Soon the soldiers who were to carry out the execution arrived in an olive green truck. Policemen wielding horsewhips created space within the crowd, and the soldiers began to take crouching positions before the robbers. A woman screamed that someone had snatched her purse, which led to a discussion among some people in the crowd.

    “Can you imagine? In a place like this somebody is stealing. You know the best thing for thieves is just to shoot them like this gabadaya.”

    “I hear The Law’s native doctor is somewhere around, casting spells and mouthing incantations so that no bullet can penetrate his body,” someone in the crowd said.

    “I heard he shot and killed his native doctor some time ago so that she cannot prepare the same juju she made for him for someone else.”

    “Let them start, I want to see their blood flow, we shall see today whether it is not the same red blood that flows in the veins of law-abiding citizens that flows in theirs.”

    “Ah, look, one of them is crying like a baby already; look at the crocodile tears, the way they are flowing out of his eyes.”

    One of the robbers, his name was Victor Osunbor, was actually crying. He was said to be the best shot of all the robbers and could shoot accurately while steering their getaway car with one hand. His teardrops mixed with the sweat that was running down his face and the mucus from his nose, turning his face into a dark slippery mess.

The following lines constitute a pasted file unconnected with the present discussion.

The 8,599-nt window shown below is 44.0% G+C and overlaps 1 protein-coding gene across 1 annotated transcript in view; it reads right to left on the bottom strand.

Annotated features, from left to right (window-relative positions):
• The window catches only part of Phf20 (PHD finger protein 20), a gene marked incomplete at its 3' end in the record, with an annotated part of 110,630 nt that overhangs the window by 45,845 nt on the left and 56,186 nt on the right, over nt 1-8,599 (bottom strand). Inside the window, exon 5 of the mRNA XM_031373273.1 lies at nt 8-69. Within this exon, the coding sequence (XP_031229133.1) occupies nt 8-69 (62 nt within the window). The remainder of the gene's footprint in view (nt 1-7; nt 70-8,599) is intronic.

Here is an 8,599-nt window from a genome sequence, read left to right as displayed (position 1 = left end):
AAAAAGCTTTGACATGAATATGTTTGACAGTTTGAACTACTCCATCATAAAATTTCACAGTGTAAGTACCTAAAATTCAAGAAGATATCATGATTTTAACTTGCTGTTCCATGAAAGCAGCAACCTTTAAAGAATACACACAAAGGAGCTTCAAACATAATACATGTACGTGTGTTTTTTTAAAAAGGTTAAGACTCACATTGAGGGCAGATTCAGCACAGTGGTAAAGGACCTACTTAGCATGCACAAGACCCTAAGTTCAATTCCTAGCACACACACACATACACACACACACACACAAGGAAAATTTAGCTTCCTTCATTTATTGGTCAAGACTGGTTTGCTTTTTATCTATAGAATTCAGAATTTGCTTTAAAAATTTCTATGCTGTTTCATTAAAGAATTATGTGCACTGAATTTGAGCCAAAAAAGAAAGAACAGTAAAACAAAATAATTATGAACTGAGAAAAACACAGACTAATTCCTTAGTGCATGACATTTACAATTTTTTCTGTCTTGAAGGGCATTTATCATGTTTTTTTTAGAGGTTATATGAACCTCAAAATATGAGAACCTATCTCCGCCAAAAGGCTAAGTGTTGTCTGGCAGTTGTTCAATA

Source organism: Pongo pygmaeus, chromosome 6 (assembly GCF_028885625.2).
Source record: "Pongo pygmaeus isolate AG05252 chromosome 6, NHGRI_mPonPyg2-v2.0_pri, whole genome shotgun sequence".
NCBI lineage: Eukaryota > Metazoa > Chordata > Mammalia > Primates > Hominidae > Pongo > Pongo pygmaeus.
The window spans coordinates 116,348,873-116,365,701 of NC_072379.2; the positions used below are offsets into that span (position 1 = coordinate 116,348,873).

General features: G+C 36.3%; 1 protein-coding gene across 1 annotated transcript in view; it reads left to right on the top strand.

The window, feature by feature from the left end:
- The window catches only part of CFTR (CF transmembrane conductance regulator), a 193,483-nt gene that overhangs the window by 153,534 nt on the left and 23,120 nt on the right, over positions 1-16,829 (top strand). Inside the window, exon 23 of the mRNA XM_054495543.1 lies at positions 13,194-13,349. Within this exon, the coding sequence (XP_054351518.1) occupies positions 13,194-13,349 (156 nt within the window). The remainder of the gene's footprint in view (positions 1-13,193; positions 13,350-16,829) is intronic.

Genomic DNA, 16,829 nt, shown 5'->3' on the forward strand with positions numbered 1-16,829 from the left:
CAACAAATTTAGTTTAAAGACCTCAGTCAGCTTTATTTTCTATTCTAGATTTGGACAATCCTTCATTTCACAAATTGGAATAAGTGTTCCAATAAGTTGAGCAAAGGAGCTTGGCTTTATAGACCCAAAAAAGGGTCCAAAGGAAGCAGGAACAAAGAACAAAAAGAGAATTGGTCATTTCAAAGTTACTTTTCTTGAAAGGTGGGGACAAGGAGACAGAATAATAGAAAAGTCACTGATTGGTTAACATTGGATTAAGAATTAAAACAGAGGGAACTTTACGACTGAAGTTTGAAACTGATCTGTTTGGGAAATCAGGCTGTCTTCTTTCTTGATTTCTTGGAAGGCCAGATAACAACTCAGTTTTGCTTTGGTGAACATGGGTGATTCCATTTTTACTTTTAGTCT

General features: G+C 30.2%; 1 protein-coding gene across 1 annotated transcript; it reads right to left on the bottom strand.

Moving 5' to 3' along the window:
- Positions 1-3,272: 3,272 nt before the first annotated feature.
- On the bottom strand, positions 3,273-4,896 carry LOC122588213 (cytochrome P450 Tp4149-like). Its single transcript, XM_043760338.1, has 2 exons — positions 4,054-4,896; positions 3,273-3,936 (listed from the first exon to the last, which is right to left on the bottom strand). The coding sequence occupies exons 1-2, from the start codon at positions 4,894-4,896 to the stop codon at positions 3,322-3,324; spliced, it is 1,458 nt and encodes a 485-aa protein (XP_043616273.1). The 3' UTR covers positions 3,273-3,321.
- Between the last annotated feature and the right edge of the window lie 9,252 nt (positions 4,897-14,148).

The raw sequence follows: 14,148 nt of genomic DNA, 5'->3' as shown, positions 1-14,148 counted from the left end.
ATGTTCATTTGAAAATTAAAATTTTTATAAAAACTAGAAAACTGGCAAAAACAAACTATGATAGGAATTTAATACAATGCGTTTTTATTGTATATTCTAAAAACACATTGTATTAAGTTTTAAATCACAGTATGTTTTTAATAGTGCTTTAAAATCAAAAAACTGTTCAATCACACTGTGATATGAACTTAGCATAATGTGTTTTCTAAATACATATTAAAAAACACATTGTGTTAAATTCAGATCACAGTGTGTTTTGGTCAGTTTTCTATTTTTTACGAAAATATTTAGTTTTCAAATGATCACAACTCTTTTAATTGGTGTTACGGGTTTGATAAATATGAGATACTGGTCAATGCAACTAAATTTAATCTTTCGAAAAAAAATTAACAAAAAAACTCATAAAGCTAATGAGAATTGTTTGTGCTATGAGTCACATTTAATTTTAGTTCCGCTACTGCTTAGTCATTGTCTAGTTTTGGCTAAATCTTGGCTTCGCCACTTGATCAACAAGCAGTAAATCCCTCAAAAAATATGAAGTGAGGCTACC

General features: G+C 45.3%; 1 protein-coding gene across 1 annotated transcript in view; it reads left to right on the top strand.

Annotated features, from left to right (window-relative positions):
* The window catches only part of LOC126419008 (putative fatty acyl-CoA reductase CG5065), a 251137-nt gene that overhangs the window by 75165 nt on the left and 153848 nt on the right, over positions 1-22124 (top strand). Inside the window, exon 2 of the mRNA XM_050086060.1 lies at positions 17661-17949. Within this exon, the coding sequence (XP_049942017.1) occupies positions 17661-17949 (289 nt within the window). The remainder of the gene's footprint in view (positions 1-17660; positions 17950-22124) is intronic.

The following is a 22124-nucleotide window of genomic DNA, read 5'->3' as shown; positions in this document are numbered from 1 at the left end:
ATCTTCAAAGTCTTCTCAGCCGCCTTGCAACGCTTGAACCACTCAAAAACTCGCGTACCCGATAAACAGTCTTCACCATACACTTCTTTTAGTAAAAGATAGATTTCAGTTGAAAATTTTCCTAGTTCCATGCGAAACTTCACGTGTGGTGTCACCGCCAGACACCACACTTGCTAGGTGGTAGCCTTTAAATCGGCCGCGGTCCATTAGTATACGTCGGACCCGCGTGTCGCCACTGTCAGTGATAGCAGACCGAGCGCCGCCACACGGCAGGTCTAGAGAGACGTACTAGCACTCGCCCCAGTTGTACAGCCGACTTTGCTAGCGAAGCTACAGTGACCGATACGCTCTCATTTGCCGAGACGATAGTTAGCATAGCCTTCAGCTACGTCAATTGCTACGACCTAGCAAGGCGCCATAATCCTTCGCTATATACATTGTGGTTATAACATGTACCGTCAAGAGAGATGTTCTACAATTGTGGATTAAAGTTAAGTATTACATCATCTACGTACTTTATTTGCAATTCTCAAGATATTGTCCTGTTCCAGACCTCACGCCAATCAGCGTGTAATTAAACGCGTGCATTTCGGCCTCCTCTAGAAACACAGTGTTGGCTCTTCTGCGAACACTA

“Most robbers, especially the hardened ones, will always weep before their execution; they want you to pity them but they themselves have no single pity in them,” Dad said to a man who was standing beside us. The man was tugging at his little beard, and his eyes darted from one side of the crowd to the other.

    “Oh yes, they always weep. I have seen all of them weep, from Oyenusi to Omopupa to The Boyisgood to Shina Rambo, all the robbers that have been shot here at Bar Beach, the strong ones are the ones who weep most.”

    “They do not deserve any pity. I know that if they are released now the very next night they will return to the only job they can do well—robbery. Don’t you agree?” Dad said, turning to the man, who had gone back to tugging at his beard.

    “Yes, oh robbers deserve to die, no mercy at all is what I believe in fact this new military government should allow us to stone them to death like they do in Saudi Arabia, I swear to God if they let us stone them, I will pick up the heaviest piece of stone in this Bar Beach and smash it gbosa on their heads,” the man said, smiling, his bloodshot eyes glinting.